Officials at the Isabella Stewart Gardner Museum closed its doors unexpectedly Saturday after learning a group of climate activists planned to protest inside the institution.
The protest was timed for the anniversary of the 1990 heist of works by artists including Degas, Manet, Rembrandt, and Vermeer from the institution, according to a statement from the museum. But officials raised concerns that the demonstration would threaten its staff or its collection.
”We were informed that climate activists were planning a protest inside the Museum that could potentially put our community and artworks at risk,” said the statement. “After careful consideration, and an abundance of caution for the safety of our staff, volunteers, visitors and collection, we made the difficult decision to remain closed for the day.”
The museum is expected to reopen Sunday at 10 a.m.
The closure, which was announced on the museum’s website Saturday morning, forced a few dozen demonstrators with the group Extinction Rebellion to protest along the Fenway instead for about an hour early Saturday afternoon and block access to Evans Way, which runs alongside the museum.
A Boston police cruiser was parked nearby. No arrests were reported, according to Sergeant Detective John Boyle, a police spokesman.
Demonstrators were trying to raise awareness of the threat posed by climate change, and the destruction of many plant and animal species due to the impact from global warming, according to Susan Lemont, who was among the protesters.
They would not have damaged its collection, Lemont said.
“We love art,” she said. “But there is no art on a dead planet.”
The museum, in its statement, pointed to a series of protests around the world that have targeted art museums for the sake of drawing attention to the threats posed by climate change.
In some cases, protesters have vandalized artwork, including throwing potatoes at a Monet in a museum in Potsdam, Germany, and soup onto a Van Gogh displayed in London.
At the Gardner, demonstrators had planned to use the empty frames left on display following the 1990 theft to exhibit original artworks protesting the mass extinction of animal species due to climate change. Other demonstrators were going to hold a “die-in” in the museum’s courtyard, the group said.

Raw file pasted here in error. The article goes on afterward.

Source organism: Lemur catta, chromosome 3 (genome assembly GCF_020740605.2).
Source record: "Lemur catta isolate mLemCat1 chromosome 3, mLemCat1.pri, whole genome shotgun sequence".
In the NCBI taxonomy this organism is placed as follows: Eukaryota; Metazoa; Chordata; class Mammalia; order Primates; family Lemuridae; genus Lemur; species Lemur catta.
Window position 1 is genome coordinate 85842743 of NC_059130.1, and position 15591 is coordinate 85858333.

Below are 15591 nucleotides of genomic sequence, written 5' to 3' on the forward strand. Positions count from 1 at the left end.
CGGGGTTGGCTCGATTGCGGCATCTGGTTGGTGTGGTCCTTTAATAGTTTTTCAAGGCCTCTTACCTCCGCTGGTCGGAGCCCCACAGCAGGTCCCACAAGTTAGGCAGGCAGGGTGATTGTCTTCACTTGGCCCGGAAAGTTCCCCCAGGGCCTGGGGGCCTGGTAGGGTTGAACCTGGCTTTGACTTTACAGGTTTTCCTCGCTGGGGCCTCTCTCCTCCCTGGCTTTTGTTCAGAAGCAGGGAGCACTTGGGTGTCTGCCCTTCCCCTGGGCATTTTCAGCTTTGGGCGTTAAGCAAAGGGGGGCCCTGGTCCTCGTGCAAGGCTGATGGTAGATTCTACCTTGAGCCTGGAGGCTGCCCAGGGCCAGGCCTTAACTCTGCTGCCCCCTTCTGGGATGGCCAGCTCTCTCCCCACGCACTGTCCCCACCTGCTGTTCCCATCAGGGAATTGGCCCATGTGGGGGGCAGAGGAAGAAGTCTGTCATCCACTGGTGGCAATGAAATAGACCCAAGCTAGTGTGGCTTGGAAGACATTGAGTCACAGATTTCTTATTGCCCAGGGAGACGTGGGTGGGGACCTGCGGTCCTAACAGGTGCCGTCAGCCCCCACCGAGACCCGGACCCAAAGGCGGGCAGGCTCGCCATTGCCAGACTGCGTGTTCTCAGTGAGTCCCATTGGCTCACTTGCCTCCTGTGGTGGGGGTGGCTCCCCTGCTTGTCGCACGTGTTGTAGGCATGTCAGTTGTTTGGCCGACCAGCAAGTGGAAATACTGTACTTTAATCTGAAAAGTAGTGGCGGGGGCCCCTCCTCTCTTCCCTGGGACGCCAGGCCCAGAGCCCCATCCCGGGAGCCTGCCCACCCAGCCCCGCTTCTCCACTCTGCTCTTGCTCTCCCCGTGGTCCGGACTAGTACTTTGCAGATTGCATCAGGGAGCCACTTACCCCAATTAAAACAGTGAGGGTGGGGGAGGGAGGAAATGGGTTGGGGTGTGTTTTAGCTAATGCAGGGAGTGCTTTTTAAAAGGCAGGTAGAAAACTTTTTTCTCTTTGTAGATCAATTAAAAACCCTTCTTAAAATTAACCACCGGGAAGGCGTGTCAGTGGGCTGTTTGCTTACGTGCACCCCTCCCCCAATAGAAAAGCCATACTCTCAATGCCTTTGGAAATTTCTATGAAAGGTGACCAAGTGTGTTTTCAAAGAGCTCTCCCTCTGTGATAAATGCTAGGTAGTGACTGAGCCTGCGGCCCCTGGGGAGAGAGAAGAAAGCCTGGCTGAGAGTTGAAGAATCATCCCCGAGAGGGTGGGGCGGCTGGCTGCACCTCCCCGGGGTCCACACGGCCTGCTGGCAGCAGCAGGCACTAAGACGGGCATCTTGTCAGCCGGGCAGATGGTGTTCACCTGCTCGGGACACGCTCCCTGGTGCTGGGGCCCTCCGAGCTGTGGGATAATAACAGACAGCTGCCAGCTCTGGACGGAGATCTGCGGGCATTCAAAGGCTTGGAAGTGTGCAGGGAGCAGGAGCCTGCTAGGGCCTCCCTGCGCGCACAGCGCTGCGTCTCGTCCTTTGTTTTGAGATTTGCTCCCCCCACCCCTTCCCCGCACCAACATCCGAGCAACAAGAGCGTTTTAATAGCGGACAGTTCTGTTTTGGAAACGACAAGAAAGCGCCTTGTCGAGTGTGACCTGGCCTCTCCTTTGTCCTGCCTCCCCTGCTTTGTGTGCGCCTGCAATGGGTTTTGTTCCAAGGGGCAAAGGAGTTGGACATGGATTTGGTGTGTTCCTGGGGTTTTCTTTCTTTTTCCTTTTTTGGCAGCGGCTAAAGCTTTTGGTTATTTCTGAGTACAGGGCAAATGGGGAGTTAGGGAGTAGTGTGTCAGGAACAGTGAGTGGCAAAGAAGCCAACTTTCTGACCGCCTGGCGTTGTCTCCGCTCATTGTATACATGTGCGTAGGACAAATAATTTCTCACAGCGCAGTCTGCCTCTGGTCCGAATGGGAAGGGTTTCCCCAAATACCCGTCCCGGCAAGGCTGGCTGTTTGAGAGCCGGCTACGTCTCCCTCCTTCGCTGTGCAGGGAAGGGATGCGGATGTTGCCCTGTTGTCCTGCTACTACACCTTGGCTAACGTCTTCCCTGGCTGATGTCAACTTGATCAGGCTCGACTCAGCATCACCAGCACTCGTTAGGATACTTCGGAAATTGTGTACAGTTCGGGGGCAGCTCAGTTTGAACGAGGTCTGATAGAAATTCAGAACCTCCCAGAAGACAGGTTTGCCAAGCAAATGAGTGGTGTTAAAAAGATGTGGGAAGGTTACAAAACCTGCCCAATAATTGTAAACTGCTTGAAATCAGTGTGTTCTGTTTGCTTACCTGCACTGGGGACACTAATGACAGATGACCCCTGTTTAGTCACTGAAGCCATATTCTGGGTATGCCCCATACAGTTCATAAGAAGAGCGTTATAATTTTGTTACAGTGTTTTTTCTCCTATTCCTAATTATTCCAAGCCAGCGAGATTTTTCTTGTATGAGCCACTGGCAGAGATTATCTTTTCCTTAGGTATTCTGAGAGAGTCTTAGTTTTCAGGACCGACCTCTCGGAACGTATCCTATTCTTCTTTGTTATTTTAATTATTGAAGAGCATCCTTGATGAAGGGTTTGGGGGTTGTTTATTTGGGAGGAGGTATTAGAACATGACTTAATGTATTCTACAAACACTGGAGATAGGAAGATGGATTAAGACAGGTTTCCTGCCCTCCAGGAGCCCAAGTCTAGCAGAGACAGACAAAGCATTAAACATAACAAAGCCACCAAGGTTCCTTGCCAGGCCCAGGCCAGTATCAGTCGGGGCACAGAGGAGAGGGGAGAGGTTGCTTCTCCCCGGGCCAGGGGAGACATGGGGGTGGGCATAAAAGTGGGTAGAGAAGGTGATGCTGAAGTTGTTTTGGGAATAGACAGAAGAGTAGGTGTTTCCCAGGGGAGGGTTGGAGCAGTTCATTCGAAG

The museum said in its statement that its namesake had envisioned it as a place to share “art community, and conversation.” Isabella Gardner was also an advocate for art and the environment, it said.
But the museum denounced strategies that threatened artwork while protesting climate change.
“While it is our mission to uphold Isabella’s values, we do not support this type of tactic that targets art institutions and could possibly put the Museum’s collection, staff and visitors at risk,” Peggy Fogelman, the museum’s director, said in the statement.
Jule Manitz, one of the protest’s organizers, said Gardner was a feminist who championed causes she cared about, including the environment.
“She would be out with us, standing here,” Manitz said.
Julia Hansen, who was among the protesters, said demonstrators did not want the museum to feel threatened.
“I wish they had not thought we were a threat to the art. We love art. We wanted to use art to convey our message,” Hansen said.
Many visitors to the museum appeared to take its unexpected closure in stride and offered support for the demonstrators’ cause.
Bethany Jelinek, 23, and Nathan Bowles, 26, had traveled from Dallas to visit friends in the area and had planned to stop in the museum Saturday. They said they understood the museum had to take steps to protect its collection, but supported the protesters and their message.
“This type of activity is effective,” Jelinek said. “It’s nice to hear it’s for a good cause.”
Grace Fleming, 20, a Northeastern University student, brought her grandmother Barbara Fleming of Wisconsin to the museum for a visit. She said she supported the demonstrators, but the protest should not have impinged on the museum.
“I’m kind of surprised. ... It seems unrelated,” Fleming said. “I can support the environment and still look at art.”
Mari Gebremeskel, 29, of East Boston, said the demonstrators had the right to speak out.
“That needs to happen, if anything. Our world is being destroyed,” Gebremeskel said. “I’m all for it.”
John Hilliard can be reached at firstname.lastname@example.org.